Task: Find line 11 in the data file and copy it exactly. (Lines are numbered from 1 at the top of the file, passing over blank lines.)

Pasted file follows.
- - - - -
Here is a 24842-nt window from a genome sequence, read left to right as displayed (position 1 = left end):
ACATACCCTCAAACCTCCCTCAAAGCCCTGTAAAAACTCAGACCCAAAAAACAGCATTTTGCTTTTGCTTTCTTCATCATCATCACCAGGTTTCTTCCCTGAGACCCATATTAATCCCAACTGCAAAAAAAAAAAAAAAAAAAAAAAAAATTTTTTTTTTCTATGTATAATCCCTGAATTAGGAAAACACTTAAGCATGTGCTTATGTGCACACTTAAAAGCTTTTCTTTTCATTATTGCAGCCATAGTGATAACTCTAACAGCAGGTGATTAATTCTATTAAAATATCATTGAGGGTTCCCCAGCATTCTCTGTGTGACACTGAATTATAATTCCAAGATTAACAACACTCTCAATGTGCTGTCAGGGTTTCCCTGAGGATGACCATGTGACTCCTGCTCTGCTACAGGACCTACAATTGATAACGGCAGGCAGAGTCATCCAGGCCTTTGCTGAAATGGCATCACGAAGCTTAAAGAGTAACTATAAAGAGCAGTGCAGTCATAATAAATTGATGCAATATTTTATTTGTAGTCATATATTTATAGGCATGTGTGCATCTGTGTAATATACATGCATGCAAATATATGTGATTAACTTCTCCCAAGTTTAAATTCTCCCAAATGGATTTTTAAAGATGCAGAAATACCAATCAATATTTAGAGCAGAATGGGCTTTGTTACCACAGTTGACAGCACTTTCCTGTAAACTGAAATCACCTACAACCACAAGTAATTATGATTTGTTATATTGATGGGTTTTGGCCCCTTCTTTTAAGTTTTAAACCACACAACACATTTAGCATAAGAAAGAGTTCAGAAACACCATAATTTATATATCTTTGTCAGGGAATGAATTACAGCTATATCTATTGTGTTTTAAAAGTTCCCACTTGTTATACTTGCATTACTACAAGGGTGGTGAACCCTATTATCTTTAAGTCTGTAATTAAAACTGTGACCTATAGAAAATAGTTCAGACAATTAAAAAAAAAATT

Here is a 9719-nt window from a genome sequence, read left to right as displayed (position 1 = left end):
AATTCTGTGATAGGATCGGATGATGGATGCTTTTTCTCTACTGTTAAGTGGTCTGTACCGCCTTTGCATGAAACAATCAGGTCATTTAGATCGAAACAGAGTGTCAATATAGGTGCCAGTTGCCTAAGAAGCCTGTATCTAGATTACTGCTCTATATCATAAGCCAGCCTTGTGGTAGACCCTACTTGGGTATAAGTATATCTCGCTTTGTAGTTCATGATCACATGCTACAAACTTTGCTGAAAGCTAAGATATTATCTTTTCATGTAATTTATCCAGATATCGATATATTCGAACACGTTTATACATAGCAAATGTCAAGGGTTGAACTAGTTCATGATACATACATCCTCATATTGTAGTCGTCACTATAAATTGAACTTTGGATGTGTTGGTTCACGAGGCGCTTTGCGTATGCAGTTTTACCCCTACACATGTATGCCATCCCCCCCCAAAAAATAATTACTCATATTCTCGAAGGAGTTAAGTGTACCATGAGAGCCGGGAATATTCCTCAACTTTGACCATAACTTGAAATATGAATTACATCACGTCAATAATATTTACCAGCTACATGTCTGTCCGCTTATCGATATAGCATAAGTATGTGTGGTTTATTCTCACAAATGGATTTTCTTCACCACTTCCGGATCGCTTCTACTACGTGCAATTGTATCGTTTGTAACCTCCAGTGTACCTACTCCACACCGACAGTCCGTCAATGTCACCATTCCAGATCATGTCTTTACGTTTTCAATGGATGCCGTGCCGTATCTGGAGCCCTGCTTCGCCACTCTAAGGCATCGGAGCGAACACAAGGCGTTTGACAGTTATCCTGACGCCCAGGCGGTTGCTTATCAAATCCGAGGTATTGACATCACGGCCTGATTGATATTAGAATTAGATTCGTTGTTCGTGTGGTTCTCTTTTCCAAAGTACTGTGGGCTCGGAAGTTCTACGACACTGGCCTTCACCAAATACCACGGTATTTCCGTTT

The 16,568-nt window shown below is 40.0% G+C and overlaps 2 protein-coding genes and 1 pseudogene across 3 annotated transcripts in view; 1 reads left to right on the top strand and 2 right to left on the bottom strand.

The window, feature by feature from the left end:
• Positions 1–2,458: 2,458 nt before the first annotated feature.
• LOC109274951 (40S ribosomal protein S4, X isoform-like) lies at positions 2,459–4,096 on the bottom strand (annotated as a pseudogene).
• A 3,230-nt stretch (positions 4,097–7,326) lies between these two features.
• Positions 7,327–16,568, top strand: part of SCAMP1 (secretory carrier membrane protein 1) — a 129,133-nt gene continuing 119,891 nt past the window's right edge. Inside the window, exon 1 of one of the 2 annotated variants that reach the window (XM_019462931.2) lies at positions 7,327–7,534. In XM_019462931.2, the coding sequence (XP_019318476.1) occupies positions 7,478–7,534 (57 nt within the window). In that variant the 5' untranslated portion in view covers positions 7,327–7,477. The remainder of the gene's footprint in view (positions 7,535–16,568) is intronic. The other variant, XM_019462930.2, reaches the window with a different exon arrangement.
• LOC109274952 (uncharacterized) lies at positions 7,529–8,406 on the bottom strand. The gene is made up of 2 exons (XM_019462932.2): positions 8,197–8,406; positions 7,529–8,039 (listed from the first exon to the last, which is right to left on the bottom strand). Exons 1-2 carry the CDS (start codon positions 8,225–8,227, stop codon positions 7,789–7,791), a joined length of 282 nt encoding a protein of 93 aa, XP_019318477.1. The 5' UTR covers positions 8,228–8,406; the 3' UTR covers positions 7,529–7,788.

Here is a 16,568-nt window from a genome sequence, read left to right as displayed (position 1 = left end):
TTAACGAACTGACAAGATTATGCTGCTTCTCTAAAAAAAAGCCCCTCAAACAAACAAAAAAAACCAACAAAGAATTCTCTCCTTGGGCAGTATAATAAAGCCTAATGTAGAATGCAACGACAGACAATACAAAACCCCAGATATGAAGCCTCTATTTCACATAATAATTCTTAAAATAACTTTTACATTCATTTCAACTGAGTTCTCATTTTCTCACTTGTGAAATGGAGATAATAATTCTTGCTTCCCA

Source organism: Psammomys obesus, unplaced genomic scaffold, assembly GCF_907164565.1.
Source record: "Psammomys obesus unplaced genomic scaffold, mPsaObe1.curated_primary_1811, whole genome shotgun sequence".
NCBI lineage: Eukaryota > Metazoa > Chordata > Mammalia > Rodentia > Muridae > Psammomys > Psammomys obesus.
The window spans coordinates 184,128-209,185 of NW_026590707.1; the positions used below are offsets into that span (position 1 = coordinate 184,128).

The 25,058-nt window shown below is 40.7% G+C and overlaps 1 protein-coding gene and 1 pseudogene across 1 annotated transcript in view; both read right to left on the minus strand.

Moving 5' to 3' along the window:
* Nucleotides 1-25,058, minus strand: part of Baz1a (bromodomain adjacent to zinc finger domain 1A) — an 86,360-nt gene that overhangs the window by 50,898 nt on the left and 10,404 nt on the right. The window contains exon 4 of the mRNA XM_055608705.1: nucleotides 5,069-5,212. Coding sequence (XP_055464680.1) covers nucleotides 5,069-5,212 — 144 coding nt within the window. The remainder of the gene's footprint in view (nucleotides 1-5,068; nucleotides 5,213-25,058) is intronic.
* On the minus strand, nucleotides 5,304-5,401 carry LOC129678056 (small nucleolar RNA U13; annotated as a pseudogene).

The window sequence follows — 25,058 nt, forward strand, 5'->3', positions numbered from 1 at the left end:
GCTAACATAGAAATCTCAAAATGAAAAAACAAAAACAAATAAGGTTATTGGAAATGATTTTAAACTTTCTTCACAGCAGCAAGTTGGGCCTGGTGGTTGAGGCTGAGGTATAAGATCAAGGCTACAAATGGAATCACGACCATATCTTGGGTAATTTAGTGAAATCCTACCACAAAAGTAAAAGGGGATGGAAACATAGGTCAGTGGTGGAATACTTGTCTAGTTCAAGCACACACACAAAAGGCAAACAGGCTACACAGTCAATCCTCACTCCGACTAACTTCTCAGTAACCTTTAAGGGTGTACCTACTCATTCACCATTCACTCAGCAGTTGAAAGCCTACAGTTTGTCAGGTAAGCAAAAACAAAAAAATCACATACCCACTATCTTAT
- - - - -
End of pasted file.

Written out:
• LOC109274952 (uncharacterized) lies at positions 7,529–8,406 on the bottom strand. The gene is made up of 2 exons (XM_019462932.2): positions 8,197–8,406; positions 7,529–8,039 (listed from the first exon to the last, which is right to left on the bottom strand). Exons 1-2 carry the CDS (start codon positions 8,225–8,227, stop codon positions 7,789–7,791), a joined length of 282 nt encoding a protein of 93 aa, XP_019318477.1. The 5' UTR covers positions 8,228–8,406; the 3' UTR covers positions 7,529–7,788.